In a perfect world, email inboxes would be no more than a megabyte, important attachments would be immediately archived in an appropriate location and there wouldn't be a copy of the 'sexiest swimwear 2006' PowerPoint presentation on just about every company computer.
But, thankfully for the storage channel, the world isn't perfect and email inboxes are usually treated as cavernous repositories of unstructured data, leaving even the most committed mid-level IT managers battling against entropy on company servers.
And that isn't all that is adding to the storage channel's workload.
Often running a small internal IT team compared to larger counterparts, small-to-medium businesses rely fairly heavily on technology partners.
Such companies are also increasingly dependant on technologies that require increasingly large amounts of digital storage.
While email and e-commerce packages are perhaps the most obvious contributors, applications associated with research, post-production, finance and healthcare often need large quantities of rapidly accessible storage in order to function effectively.
Working at the coalface of storage implementations in the mid-sector, principal of IT reseller and integrator, Computer Information Agency, Robert Crane, has no doubt what's driving the market for storage.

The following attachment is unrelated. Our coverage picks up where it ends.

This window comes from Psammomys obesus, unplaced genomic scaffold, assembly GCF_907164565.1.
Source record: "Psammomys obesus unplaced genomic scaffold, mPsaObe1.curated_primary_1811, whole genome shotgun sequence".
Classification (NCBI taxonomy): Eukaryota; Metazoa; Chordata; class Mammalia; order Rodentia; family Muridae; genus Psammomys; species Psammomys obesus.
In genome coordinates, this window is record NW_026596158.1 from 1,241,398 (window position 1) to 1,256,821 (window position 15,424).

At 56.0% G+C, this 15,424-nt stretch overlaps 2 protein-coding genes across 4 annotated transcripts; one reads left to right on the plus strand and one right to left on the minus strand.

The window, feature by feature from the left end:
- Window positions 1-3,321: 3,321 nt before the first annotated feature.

"The biggest issue all these companies face is that we all now live by our email," he said. "These days, companies would rather loose access to their telephone than loose access to their email servers. At the same time, most users are very reticent to prune the data generated by their emails. They want to keep as much as they can for as long as they can."
Then there are increasing regulatory requirements, which impact the length of time certain information needs to be kept, and mandating for disaster recovery plans.
"In the future, how companies store emails will become a significant compliance issue," Crane said. "There are now some companies in the mid-sector which keep data in some kind of regular fashion because they are suppliers to larger listed companies that insist on accountability. Eventually it will be mandated by law and everyone will have to comply."